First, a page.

In one of his newspapers Charles finds a mysterious letter by someone claiming that a month earlier, he committed a murder that was hardly noticed by press or police. As to celebrate this ‘anniversary’ he will commit another crime against a woman within a week. This article intrigues him and he starts searching for the crime that’s been committed. In Walnut Grove (a small islet in the Thames near Twickenham) they found the naked body of an unknown strangled young woman hidden in a sailor’s trunk, just a month earlier. There were no leads as to the identity of the victim or killer and the press lost her interest as a higher profile murder took place around the same time. If the letter is real, there’s hardly a day left before the murderer will strike again. And he does. There are police detectives on the case already but Lenox is determined to be part of the investigation. Sir Richard Mayne, head of Scotland Yard, does hire him and pays him half a pound a week. Payment is a dishonour for a gentleman and in the next book he’s very adamant that he doesn’t charge for his services. Another letter arrives in which the killer promises another murder in a month’s time before he will disappear. Little by little Lenox finds clues that reveal several things about the killer’s identity. How it eventually resolves is simply brilliant. I hadn’t guessed this outcome in a million years!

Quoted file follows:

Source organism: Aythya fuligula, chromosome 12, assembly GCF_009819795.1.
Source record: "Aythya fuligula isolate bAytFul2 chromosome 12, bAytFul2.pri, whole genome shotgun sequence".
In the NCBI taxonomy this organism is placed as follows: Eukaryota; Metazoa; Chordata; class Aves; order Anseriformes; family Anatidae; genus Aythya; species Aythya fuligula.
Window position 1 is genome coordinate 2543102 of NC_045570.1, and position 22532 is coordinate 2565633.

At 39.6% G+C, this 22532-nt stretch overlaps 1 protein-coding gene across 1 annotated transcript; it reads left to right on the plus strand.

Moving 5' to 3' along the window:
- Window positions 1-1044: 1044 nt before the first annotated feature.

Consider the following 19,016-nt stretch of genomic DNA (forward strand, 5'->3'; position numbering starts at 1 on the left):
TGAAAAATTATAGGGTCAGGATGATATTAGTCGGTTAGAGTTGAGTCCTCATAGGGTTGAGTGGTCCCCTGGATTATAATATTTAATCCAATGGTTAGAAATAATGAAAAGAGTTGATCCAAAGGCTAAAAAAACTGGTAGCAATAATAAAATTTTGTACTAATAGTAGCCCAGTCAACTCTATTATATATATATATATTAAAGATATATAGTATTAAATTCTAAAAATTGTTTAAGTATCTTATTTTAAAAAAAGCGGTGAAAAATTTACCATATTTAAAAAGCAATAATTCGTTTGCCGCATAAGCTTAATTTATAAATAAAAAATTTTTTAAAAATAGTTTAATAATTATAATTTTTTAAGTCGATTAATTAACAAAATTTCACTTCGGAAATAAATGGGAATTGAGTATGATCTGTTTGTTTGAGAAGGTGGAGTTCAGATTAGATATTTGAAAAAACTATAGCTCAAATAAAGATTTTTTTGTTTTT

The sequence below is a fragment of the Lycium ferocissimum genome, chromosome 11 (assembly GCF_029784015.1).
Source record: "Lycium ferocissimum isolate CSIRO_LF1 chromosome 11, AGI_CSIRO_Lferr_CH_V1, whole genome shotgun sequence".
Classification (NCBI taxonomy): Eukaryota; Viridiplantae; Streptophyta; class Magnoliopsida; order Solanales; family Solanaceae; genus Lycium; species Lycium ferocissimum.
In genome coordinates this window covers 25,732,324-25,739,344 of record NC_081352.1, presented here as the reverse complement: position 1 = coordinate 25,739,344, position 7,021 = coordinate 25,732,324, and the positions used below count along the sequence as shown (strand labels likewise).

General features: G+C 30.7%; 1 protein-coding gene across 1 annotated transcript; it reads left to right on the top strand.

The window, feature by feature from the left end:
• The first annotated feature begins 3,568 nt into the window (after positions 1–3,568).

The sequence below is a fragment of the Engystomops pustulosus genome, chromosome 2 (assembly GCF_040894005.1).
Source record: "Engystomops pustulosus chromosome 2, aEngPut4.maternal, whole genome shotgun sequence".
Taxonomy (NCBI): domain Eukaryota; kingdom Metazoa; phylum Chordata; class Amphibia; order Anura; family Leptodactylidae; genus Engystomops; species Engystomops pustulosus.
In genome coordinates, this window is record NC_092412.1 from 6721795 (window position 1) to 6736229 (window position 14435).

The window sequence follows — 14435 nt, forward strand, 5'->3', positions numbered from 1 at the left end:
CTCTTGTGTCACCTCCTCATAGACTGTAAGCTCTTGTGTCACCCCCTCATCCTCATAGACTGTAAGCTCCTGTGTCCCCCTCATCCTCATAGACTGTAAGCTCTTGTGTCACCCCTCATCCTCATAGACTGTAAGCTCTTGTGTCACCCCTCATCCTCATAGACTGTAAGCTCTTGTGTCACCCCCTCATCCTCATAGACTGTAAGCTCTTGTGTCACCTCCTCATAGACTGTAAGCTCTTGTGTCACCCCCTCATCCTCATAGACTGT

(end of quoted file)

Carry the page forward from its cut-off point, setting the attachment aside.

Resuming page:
Lenox has also a mysterious private case from a man that keeps finding envelopes with a five-pound note, each time he travels from his house in Dulwich to London or back
There are also a few interesting stories about the background stories of his valet/assistant Graham and the housekeeper Mrs Huggins, who’s susceptible to cats. It turns out that she's not the only one. We get a lovable look-in at Lenox’s home- and family life as well. His father has a cancer death-sentence and we live with Charles through this difficult period when he connects with his father more than ever before.

As always I’m a fan of the tidbits of period facts. And there are plenty in this story. The safety matches (as opposed to Lucifer matches that sometimes caught fire spontaneously) came into use. I didn’t know that 1850 was the year that the first ever hippopotamus was brought to England from Egypt and thousands of people came to see him at the London Zoo. You also learn how ‘Scotland Yard’ came by its name. What’s not in the story but also interesting is that it’s the year that ‘David Copperfield’ came out as a complete book.